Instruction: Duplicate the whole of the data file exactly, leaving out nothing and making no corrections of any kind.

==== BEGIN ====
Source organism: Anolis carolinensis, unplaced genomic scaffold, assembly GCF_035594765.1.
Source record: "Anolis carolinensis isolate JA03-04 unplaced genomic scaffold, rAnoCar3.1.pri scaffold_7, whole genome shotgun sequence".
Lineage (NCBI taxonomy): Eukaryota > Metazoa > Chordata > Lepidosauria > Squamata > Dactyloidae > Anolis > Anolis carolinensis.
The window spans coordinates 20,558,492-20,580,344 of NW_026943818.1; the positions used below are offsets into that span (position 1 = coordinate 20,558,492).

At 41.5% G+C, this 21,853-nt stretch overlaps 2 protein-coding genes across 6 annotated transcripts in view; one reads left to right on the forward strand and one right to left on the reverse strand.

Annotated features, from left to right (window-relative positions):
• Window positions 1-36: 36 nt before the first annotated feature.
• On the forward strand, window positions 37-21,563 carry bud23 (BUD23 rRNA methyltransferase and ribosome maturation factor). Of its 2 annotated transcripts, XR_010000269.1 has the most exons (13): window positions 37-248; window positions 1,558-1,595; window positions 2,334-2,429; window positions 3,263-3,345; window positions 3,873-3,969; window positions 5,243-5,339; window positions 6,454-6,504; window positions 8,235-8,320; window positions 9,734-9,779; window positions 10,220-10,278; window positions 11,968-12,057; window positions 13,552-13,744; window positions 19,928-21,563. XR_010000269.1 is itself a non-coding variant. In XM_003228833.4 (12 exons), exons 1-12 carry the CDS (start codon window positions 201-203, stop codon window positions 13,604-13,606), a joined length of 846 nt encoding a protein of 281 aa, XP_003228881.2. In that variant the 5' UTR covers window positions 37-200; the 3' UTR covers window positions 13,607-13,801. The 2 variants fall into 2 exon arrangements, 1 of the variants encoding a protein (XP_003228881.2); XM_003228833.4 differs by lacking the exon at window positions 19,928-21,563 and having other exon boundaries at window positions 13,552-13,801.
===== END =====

Source organism: Anolis carolinensis, unplaced genomic scaffold, assembly GCF_035594765.1.
Source record: "Anolis carolinensis isolate JA03-04 unplaced genomic scaffold, rAnoCar3.1.pri scaffold_7, whole genome shotgun sequence".
Lineage (NCBI taxonomy): Eukaryota > Metazoa > Chordata > Lepidosauria > Squamata > Dactyloidae > Anolis > Anolis carolinensis.
The window spans coordinates 20,558,492-20,580,344 of NW_026943818.1; the positions used below are offsets into that span (position 1 = coordinate 20,558,492).

At 41.5% G+C, this 21,853-nt stretch overlaps 2 protein-coding genes across 6 annotated transcripts in view; one reads left to right on the forward strand and one right to left on the reverse strand.

Annotated features, from left to right (window-relative positions):
• Window positions 1-36: 36 nt before the first annotated feature.
• On the forward strand, window positions 37-21,563 carry bud23 (BUD23 rRNA methyltransferase and ribosome maturation factor). Of its 2 annotated transcripts, XR_010000269.1 has the most exons (13): window positions 37-248; window positions 1,558-1,595; window positions 2,334-2,429; window positions 3,263-3,345; window positions 3,873-3,969; window positions 5,243-5,339; window positions 6,454-6,504; window positions 8,235-8,320; window positions 9,734-9,779; window positions 10,220-10,278; window positions 11,968-12,057; window positions 13,552-13,744; window positions 19,928-21,563. XR_010000269.1 is itself a non-coding variant. In XM_003228833.4 (12 exons), exons 1-12 carry the CDS (start codon window positions 201-203, stop codon window positions 13,604-13,606), a joined length of 846 nt encoding a protein of 281 aa, XP_003228881.2. In that variant the 5' UTR covers window positions 37-200; the 3' UTR covers window positions 13,607-13,801. The 2 variants fall into 2 exon arrangements, 1 of the variants encoding a protein (XP_003228881.2); XM_003228833.4 differs by lacking the exon at window positions 19,928-21,563 and having other exon boundaries at window positions 13,552-13,801.